Aiming to provide broadband connectivity across all rural areas, the central government has chalked out an ambitious plan to set up over 2.5 million wi-fi hotspots.
The government is determined to make public wi-fi a success, telecom secretary Aruna Sundararajan told DNA Money in an interview.
The wi-fi hotspots will enable the government to take internet connectivity beyond gram panchayats that are being connected under BharatNet.
Our strategy is divided into three parts in the first part, we will install 1.25 million wi-fi hotspots with funding from USO (universal service obligation) fund, second one under PDOA (public data office aggregator) system, 1 million wi-fi hotspots will be set up by telecom operators through viability gap funding, then in third part BSNL and CSCs (common service centres) are being encouraged to install hotspots, she said.
The tender for the first phase is already out and will be finalised by this month-end. While telecom players have suggested their own model of PDO, different from what was recommended by Telecom Regulatory Authority of India (Trai), which is under consideration by the Department of Telecommunications (DoT) and will also be given final contours soon.
Trai had recommended setting up public data offices (PDOs), similar to public calling offices/cyber cafes to promote public wi-fi hotspots. PDOA could create a new category of service providers who will buy data from telecom or internet service providers and resell it to consumers.
“We will be able to complete installation of 1.25 million wi-fi hotspots by March 2019. In every gram panchayat, there will be two public wi-fi hotspots and 2-3 in every developmental institutions like schools, post office and police stations,” she said. Even for PDOs, the target is one year from now.
These wi-fi hotspots will ride on BharatNet, under which government is connecting 2.5 lakh gram panchayats through optical fibre.
The backhaul network is ready, since the first phase of connecting 1 lakh gram panchayats has been completed, while the second phase of connecting another 1.5 lakh GPs will be done by March 2019. “We may be able to finish the second phase even before our target of March. 2019 will be a year of wi-fi and we want to connect all rural areas through this,” she said.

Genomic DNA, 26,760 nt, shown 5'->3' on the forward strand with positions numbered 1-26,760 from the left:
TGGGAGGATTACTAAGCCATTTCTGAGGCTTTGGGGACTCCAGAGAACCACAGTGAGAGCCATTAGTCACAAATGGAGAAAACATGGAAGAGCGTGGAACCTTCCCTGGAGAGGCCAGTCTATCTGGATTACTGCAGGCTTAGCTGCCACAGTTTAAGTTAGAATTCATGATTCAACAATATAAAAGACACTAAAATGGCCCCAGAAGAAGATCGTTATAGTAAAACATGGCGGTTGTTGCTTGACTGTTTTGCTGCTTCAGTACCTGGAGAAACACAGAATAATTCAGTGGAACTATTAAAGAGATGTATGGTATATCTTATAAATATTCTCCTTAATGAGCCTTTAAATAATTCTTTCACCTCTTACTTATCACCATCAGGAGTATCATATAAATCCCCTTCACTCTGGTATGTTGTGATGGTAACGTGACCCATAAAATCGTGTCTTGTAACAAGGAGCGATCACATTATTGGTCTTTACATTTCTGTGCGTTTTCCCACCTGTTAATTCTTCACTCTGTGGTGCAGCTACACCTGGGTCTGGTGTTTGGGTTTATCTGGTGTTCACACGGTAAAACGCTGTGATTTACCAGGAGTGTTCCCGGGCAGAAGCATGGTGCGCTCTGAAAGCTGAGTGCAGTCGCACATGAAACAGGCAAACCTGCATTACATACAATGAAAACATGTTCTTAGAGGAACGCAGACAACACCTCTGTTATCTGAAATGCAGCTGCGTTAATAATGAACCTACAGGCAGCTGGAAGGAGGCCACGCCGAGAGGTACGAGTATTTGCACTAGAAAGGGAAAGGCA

In 7,183 GPs, the government in partnership with CSCs is offering WiFi Choupals (wi-fi hotspot service) in 12 states. Since the launch of these hotspots, there has been a 190% jump in data usage to 95 terabyte in six months of the service, according to a report of DoT in April.
The DoT in the draft of the new telecom policy had envisaged an investment of $100 billion in digital communications by 2022. The draft policy announced in May this year also fixed a target of providing 1 gbps connectivity to all GPs by 2020 and 10 gbps by 2022, setting up 5 million public wi-fi hotspots by 2020 and 10 million by 2022.
There are roughly 18 million broadband fixed line users, while there are over 1 billion mobile users, out of which 300-400 million are connected through internet. India has been ranked quite low at 134th in the global ranking for fixed broadband and poor fixed-line infrastructure has been a key reason for this. About 80% of data consumption happens indoors through fixed line in homes, in offices and other premises. Apart from BharatNet, telecom players such as Airtel, BSNL, MTNL have their own broadband services but the reach is quite limited. Reliance Jio, the new player in telecom sector, has recently announced plans of Jio Giga Fiber, a FTTH based broadband service.
The FTTH (fibre to the home) service will enable the fibre to reach directly homes/enterprises. Till now, optical fibre reached the premises of the buildings while last mile connectivity is done through copper cable which makes network speeds slower at times. FTTH is more efficient and will offer higher speeds. Alternate for FTTH is last mile connectivity through wi-fi hotspots. – DNA India